The Bounce Continues
Two weeks ago, I noted that Hillary Clinton’s convincing defeat of Donald Trump in the first presidential debate had improved her probability of victory from 52.1 percent as of the day of the debate to 71.9 percent three days later. I used the “now-cast” index developed by Nate Silver of FiveThirtyEight.com as the most accurate reflection of the short-term impact of election-related events.
As of this writing, the “now-cast” gives Clinton a 90.8 percent chance of victory, meaning that her chances have improved by as much after the initial post-debate bounce as they did in the bounce itself.
The “now-cast” also shows an important shift in the states seriously in play. In addition to its national projection, the “now-cast” assesses the probability of each candidate winning in each individual state. Where neither candidate had a winning probability of 70 percent or greater, I considered the state to be a battleground state. Two weeks ago, the battleground states were Arizona, Florida, Iowa, Nevada, North Carolina, and Ohio. As things stood then, even if Trump won every one of them, he would lose the electoral vote by a narrow margin.
Trump’s electoral map has gotten quite a bit worse in the last two weeks. As of today, the “now-cast” indicates that there are five battleground states: Alaska, Arizona, Iowa, Georgia, and Ohio. Florida and North Carolina have moved from the battleground to Clinton’s column in the “now-cast,” and Alaska and Georgia have moved from Trump’s column to the battleground.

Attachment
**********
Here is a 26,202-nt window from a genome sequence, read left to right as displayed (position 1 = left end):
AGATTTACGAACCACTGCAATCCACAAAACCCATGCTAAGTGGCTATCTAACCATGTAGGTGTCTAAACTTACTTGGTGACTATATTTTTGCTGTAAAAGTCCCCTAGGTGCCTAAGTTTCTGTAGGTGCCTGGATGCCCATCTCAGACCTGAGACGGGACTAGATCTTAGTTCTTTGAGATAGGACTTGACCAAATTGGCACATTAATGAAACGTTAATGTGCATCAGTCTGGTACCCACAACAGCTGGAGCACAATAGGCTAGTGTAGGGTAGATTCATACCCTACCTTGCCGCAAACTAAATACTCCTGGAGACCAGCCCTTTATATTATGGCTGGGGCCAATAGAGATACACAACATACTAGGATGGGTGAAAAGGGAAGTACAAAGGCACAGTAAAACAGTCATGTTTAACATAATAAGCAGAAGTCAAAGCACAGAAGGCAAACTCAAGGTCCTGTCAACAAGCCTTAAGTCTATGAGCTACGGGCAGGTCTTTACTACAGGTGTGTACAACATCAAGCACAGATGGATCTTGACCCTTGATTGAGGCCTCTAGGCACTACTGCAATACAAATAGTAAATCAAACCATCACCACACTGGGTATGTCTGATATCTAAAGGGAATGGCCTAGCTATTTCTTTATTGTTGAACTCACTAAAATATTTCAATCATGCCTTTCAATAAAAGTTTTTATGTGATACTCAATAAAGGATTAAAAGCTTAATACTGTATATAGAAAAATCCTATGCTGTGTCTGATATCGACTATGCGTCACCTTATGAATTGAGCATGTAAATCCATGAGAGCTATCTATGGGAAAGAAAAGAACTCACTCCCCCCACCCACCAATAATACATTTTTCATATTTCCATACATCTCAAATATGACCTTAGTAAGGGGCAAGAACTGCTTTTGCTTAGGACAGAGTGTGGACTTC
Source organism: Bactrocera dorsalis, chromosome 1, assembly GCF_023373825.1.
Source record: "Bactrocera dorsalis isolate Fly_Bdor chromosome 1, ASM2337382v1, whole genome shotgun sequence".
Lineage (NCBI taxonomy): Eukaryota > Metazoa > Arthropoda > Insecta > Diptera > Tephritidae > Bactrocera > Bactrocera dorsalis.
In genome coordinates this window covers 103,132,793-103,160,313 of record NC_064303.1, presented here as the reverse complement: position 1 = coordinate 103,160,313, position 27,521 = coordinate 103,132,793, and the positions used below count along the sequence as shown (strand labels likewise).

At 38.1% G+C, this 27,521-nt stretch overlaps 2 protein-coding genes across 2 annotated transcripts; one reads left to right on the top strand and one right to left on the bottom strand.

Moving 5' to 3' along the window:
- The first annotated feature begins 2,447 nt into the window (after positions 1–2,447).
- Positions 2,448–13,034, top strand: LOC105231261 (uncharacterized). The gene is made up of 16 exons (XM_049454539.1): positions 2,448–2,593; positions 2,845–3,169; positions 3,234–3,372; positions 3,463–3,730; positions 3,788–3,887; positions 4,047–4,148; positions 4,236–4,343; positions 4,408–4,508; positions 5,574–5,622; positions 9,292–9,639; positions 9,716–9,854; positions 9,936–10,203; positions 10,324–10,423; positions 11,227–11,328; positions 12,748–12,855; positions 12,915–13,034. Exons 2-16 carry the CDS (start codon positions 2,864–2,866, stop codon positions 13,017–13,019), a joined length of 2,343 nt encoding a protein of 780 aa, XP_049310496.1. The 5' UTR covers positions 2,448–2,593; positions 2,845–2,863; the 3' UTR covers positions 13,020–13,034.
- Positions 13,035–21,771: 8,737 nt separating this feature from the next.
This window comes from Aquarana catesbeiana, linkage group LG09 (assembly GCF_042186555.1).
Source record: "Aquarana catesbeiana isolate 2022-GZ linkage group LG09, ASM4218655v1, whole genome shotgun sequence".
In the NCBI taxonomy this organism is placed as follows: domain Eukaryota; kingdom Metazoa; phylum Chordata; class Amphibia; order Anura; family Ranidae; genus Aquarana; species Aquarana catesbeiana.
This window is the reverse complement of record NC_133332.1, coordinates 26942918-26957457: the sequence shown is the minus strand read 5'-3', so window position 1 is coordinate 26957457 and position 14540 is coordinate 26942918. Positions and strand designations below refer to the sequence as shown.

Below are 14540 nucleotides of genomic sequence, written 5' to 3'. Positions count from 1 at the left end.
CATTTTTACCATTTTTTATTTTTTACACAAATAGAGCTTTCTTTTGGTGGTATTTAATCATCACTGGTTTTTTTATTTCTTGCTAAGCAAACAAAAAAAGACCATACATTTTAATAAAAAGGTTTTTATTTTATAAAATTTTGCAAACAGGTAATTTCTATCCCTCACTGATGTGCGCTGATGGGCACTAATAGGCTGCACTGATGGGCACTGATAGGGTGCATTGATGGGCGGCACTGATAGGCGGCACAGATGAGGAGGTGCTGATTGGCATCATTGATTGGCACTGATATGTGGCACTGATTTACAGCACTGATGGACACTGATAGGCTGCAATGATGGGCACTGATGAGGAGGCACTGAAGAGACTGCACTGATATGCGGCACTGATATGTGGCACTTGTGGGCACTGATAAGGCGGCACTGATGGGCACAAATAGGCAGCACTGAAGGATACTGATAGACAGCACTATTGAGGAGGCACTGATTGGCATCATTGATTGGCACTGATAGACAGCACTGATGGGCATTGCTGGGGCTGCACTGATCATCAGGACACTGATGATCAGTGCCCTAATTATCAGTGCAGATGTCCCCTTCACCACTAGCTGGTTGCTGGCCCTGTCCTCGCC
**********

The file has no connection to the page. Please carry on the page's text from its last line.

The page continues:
When Alaska and Georgia are in play, Republicans are in serious trouble. But I guess we already knew that.
The “now-cast” has Clinton slightly ahead in Arizona, Iowa and Ohio. But even if Trump were to win all five of the current battleground states, he would be 54 electoral votes short of victory. In other words, Trump would have to sweep the battleground PLUS win 54 electoral votes in states where the “now-cast” gives him less than 30 percent chance of victory.
Oh, and just for yuks, a Utah state poll released today shows Clinton and Trump tied at 26 percent each in that state, with third-party candidate Evan McMullin taking 22 percent. Utah, like Alaska, hasn’t voted for a Democratic presidential candidate since 1964. (Due disclaimer: the poll in question is by Y2 Analytics, which FiveThirtyEight rates as a C+ polling firm.)
The “now-cast” is a portrait of where things stand now; it is not a prediction of the actual election vote. But as the election comes closer, the “now-cast” becomes more of an election forecast. In fact, to the extent that voters have cast or are about to cast early ballots, the “now-cast” is an election forecast.